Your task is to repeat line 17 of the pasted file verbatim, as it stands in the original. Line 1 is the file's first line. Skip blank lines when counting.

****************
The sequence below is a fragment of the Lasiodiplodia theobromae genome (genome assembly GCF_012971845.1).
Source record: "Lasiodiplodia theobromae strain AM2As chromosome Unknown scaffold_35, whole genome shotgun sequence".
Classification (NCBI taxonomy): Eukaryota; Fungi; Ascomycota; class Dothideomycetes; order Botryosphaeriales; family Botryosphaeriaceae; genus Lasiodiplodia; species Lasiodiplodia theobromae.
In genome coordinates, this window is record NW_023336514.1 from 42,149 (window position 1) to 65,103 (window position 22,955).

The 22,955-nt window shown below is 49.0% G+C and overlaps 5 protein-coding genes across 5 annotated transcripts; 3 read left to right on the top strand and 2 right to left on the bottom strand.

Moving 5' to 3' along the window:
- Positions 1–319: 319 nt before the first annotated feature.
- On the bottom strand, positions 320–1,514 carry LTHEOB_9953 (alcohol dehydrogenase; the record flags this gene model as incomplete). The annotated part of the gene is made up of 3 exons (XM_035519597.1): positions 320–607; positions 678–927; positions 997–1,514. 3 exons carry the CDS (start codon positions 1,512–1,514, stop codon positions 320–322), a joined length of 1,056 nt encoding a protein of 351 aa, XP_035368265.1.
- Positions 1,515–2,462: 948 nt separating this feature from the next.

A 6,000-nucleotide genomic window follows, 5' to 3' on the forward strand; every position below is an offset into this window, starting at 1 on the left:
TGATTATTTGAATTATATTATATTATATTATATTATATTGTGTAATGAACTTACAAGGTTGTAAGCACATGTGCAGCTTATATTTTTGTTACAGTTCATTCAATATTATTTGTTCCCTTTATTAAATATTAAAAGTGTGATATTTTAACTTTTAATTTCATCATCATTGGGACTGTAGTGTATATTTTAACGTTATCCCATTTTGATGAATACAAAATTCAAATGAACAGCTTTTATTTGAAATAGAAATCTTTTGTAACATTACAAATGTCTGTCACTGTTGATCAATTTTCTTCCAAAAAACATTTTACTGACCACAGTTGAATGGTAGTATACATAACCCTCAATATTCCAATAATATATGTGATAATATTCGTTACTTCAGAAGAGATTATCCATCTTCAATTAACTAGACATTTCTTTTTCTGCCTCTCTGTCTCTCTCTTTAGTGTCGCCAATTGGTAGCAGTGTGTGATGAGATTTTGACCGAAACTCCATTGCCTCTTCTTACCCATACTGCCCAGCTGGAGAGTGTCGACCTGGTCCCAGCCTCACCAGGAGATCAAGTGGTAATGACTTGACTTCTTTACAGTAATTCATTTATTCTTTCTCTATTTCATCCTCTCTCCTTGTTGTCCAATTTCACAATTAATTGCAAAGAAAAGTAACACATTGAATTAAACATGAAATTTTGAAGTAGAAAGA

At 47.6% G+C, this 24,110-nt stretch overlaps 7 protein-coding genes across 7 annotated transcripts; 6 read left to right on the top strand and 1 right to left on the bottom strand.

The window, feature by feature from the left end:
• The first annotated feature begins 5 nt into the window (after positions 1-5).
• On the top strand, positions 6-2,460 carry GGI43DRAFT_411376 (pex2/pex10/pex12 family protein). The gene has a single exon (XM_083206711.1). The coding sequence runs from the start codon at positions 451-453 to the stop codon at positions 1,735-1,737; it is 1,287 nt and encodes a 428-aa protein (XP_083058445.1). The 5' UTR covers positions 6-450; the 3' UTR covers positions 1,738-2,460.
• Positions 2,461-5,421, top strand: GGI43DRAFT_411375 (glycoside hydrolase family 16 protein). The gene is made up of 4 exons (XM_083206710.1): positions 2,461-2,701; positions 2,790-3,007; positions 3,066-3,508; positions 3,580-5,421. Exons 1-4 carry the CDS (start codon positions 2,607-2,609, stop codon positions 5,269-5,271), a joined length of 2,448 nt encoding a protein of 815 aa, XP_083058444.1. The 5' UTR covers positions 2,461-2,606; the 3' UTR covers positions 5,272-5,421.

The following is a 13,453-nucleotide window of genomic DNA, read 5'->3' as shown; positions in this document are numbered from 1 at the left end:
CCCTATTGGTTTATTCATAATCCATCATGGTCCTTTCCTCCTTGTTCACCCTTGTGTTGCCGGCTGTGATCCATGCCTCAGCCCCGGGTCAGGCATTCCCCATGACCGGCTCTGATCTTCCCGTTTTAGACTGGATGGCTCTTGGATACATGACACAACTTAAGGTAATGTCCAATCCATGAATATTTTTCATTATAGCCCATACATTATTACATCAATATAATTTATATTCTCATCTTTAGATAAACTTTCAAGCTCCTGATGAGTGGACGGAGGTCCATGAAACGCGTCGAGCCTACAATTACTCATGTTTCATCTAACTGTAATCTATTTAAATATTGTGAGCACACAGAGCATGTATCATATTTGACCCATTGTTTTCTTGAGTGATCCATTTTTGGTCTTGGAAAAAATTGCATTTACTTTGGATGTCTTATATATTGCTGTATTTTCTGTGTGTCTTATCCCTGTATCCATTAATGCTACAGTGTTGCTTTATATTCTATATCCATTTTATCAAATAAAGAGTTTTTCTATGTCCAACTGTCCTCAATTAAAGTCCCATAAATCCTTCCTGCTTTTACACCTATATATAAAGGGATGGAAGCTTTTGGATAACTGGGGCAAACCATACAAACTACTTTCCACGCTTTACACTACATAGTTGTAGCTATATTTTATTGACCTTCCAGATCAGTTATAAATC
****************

The following is a 13,453-nucleotide window of genomic DNA, read 5'->3' as shown; positions in this document are numbered from 1 at the left end: